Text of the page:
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This sickness unto death

This is the first time that I have gone onto a forum to say such things, but I feel so terribly isolated and alone right now. I have had MS diagnosed since 2011 and it has been a disease that has been pretty constant in my life ever since.

I have tried and tried to get on with my life since diagnosis - I have even written two books and run a company - but the creeping nature of this illness, the tiny things it takes away, has begun to wear into me, as if I was an ancient river bank whose sides are slowly collapsing under the never-ending flow of the stream.

What is our best response to this deeply personal and private tragedy that has entered our lives? We sit there and, perhaps for many, the best option has been that of silence - not to worry our families or our loved ones. Not, in the end, wanting to be seen as different or disabled. So we suck in our breath and get on with it, and no one out there but us knows how hard it is to get up in the morning, to walk to the shops, to answer nagging emails, to socialise. And then the memory lapses, the sudden tremors, the hidden humiliations in the bathroom… they mount and they mount until they break the will.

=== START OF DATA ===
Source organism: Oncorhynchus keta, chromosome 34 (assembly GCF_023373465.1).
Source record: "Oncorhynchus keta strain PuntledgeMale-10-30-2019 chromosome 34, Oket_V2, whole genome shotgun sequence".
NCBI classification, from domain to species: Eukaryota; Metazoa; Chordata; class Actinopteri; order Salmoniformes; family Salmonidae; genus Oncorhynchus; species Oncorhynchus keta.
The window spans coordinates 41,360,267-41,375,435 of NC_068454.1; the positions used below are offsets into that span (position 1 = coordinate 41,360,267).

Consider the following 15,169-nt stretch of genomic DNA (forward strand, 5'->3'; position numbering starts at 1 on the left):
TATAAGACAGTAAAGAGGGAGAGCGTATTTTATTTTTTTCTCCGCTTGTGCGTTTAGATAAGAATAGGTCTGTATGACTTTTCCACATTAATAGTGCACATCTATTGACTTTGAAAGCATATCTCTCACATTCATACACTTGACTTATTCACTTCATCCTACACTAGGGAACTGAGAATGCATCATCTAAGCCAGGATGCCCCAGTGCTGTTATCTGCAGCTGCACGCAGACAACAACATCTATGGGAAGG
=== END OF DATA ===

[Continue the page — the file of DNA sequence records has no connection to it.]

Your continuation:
I was in the kitchen the other day and I found myself clutching the side of my face, my mouth open, screaming silently and wordlessly. Like the Munch painting. And I realised that this was my life now - a private hell and a painfully lonely one.

My MS is unusual. I have no brain lesions. Just one on my spine. My OCBs disappeared between my first lumbar puncture and the second. I have normal neurofilament levels. I can still walk 20,000 steps in a day, when the black dog isn’t there. But I feel that things are sliding and ending, and I don’t know who to turn to. I fear that if my illness is too spoken of, I will lose the love of those closest to me.

So I decided to come onto this forum to speak of the solitude of our condition. The terror of forgetting things. The endless pins and needles. The pain that creeps alongside us like a sinister shadow. The slow erosions of our identity, our sense of freedom. The foreshortenings that occur everywhere, at every turn.

So, please, scream with me in our silence. Tell me I am not alone in this moment of sadness. For I don’t need the advice of optimism - I don’t need to be told that everything will be alright (because how do you know). I need to be told that you are out there too, silent and sad, frightened and fragile. And perhaps there will be comfort in the knowing… knowing that we are walking our paths together alone, but joined in the deepest of human emotions: that of fear, of pain, of the slow sickness unto death.

This is my grief. Please do not diminish it, for it is your grief too.

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Kierkegaard. A sickness unto death. Refers I believe to despair. You are not alone, you don’t need to suffer in silence. Why make it a private tragedy? It affects our families, our loved ones our children. They see us usffering or trying and failing to cope and you know what? In the main, they want to help, to be let in.

Don’t push people away, don’t scream alone. Shout at God, talk to those closest to you. If you feel shite, tell em. Theres no shame in it.